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Bottle Weights, as used in regulating grinding with millstones

Wooden bottle weights from late 1700's and early 1800's Pennsylvania mills.
The upper end of the bottle weight is split and the leather stap is held in place with a pin.

Bottle Weights, as used in regulating grinding with millstones
by Theodore R. Hazen.

To discover about the Cosmic Beginning, you may look in the Bible. In the case of milling, you would look in the Miller's Bible, "The Young Mill-Wright and Miller's Guide," by Oliver Evans, first published in 1795, and running to 15 editions by 1860. Oliver Evans is writing a book describing his improvements in flour milling felt that for proper understanding of the art of milling, he should include sections dealing with the principles of mechanics and hydraulics, a section on the state of the art of building mills, and on manufacturing grain into flour. Mill-Wright, Thomas Ellicott, added his practical instructions for building mills. This section deals with tentering, and the use of the lighter staff and bottle weight in that process. Turning to the pages of Evans book, we read, "The lighter (staff) is fixed in front of the mill-beam, at such a height as to be handy to raise and lower at pleasure; a weight of 4 lbs. is hung to the end of it by a strap, which laps two or three times round, and the other end is fastened to the post below, that keeps it in its place." This weight is called a bottle weight.

The lighter staff is used for raising and lowering the runner stone. Its called the lighter staff, because its movement lightens the grinding effect of the millstones upon the grain. Raising and lowering the lighter staff, a term called tentering, adjusts the distance between the millstones for the desired type of grind. The bottle weight is then what holds the lighter staff in position to maintain uniform result.

Other than in drawings found in his book (often reproduced elsewhere) there is no further mention of how this weight is used. Yet, the weight is a mill feature that is not widely understood or even recognized when taken away from the mill. Most people who try to read Evans book become baffled and soon there after are totally lost. They don't realize, you need some understanding of mills before you can make any sense of this important guide to milling.

As Mr. Evans considered himself a practical man, and put together a useful book for the mill-Wright and miller. Oliver Evans book is also the first technical manual for the miller and mill-wright. up until his time information was passed on through the apprentice system. So if there had been a complete guide before Oliver Evans, it would have given the method of tentering millstones by the use of a lighter staff. Tentering is the term used in adjusting the distance between the millstones, to produce finer or coarser four and meal. In a traditional or pre-Oliver Evans mill, the millstones are set up on the millstone floor. This may not be the first (main) floor. In some mills, the millstone floor may be on a platform or sub-floor, just above or below the first (main) floor. The miller only need go there to either fill the millstone's hopper with grain, or to dress the millstones. The miller's primary station in this traditional type of mill, is on the level below, which is most often in the mill's basement. Where the flour comes out from the millstones, there you would find the miller at work. The problem with the miller being in the basement is his health. It's cold and damp there, and the light is poor. Here the miller had to learn how to judge the quality of his grind by touch and feel. With the miller in the basement are the control devices he used to run the mill.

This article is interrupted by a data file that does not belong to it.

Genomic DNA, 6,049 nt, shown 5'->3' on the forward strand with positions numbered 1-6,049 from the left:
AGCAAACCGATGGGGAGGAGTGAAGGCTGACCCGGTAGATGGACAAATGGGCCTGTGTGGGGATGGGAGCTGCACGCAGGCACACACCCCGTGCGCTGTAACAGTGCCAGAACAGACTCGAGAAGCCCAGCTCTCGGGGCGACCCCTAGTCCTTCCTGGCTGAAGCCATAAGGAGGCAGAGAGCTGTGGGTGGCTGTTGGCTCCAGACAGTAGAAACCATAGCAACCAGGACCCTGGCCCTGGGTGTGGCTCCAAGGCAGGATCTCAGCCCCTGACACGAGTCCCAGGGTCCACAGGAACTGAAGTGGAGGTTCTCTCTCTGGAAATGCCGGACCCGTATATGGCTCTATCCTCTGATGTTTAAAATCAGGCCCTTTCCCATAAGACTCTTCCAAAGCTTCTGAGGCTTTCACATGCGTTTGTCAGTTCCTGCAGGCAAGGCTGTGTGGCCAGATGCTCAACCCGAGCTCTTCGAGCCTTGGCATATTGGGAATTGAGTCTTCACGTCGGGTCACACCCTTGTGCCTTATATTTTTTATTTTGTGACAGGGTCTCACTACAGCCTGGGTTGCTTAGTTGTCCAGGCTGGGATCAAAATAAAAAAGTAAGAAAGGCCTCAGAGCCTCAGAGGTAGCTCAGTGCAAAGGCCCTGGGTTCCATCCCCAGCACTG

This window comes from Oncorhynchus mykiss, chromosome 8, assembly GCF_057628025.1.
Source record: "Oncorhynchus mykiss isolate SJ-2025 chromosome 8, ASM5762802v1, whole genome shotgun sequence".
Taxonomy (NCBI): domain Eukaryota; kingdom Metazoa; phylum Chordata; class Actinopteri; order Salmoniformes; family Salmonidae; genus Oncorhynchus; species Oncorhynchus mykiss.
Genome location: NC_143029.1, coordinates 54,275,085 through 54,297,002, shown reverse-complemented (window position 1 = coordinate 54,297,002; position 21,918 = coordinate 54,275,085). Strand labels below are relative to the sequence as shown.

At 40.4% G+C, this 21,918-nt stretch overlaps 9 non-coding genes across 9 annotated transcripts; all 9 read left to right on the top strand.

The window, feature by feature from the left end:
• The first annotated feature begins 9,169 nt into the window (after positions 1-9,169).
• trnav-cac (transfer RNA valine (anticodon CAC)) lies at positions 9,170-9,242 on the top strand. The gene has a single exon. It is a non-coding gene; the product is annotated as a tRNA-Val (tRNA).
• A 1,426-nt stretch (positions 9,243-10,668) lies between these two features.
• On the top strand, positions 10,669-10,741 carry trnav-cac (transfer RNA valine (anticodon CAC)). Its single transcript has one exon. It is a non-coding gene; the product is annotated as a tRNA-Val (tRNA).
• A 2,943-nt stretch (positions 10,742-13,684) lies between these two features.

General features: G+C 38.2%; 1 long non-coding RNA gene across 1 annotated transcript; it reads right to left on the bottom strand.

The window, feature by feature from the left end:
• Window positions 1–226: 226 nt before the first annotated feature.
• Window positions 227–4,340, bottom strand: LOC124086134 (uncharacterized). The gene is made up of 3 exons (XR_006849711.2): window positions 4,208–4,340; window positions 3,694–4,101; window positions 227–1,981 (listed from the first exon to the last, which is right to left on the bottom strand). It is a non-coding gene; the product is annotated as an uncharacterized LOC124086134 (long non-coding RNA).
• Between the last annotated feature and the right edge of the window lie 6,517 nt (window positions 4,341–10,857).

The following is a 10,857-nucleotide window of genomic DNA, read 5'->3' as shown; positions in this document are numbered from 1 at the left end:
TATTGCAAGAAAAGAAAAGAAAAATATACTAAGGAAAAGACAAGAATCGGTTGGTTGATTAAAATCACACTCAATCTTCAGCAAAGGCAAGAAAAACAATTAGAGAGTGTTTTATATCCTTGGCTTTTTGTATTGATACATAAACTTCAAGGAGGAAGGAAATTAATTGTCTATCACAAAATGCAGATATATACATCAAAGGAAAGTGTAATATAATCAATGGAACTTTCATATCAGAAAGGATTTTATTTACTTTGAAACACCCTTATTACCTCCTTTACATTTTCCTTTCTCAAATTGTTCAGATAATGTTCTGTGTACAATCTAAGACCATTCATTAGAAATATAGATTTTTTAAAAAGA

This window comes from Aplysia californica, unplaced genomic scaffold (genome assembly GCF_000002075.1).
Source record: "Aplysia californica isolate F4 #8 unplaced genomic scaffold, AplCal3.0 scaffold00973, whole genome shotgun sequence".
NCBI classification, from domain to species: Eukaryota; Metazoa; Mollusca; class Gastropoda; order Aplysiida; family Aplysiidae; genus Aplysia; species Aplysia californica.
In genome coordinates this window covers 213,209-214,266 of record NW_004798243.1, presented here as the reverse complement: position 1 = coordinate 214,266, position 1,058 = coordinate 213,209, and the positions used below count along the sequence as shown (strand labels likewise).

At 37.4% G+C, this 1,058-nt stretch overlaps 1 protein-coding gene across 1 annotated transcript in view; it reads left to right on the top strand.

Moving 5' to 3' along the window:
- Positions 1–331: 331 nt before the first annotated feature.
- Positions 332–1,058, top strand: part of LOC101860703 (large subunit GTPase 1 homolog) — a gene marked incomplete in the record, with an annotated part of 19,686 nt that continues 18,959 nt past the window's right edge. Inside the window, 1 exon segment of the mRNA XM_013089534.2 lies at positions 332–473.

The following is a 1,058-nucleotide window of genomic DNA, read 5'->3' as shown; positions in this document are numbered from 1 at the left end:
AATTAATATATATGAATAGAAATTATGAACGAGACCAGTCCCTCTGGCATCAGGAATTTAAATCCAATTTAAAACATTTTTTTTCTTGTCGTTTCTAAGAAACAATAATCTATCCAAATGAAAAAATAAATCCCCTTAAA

These adjustments include a number of traditional methods, such as the twist peg and its crook string. The crook string goes up through the floor to the vat (millstone cover) and is attached or goes through the wooden shoe. Sometimes the end is attached to a wooden ash spring called the "millers willow," which provides tension of the shoe against the damsel. By turning the twist peg, one way or the other, he can make an adjustment in how much or how little the grain is fed into the millstones. The damsel is attached to and turn with the upper stone forcing the shoe to shake at a constant rate, which insures it's always a constant amount. The other device found in the basement with the miller is the lighter staff. The lighter staff is most often a square or rectangular length of wood. In later years, it might be a threaded iron rod and called a tentering screw. It is connected to the linkage by a pin, down to the bray. The lighter staff is most often straight, or it may have a slight curve to it. The opposite handle end of it is rounded for the miller's hand and to wrap around a leather strap. It is wrapped around several times and turned over its self. One end is attached to a beam which is part of the husk frame. While the free end from the fold is connected to the (bottle) weight. This keeps the lighter staff in its desired position once the miller had set the type of desired grind.

When the mill is stopped, normally the runner stone would be resting on the lower bed stone, and most often, with a cushion of grain between the two millstones. The cushion of grain act as a buffer to keep the millstones from being damaged or creating sparks. The combined weight of these two millstones maybe two tons or more. This is enough to counter act the weight of the water. To start the mill, the miller needs only to lift (or separate) the upper millstone from the bed stone. With the runner stone mounted on the millstone spindle, the spindle sits in an open bearing, approximately in the middle of the bridge tree (the long beam below the millstones). One end of the bridge tree is hinged to the husk frame in a vertical slot. The opposite end can be raised or lowered, by the bray, which is the short beam below one end of the lighter staff, thus creating a compound lever. Making it very easy to raise the weight of the runner stone. then the miller with very little effort pulls down the lighter staff, raising the runner stone. For just a moment the runner millstone stays there, motionless, until the weight of the water takes over and starts turning the water wheel. All at once the gears and the runner stone also turn. In this traditional type of a mill, the water controls may also be in the basement. they may come through the mill's outside wall, or down from the floor above.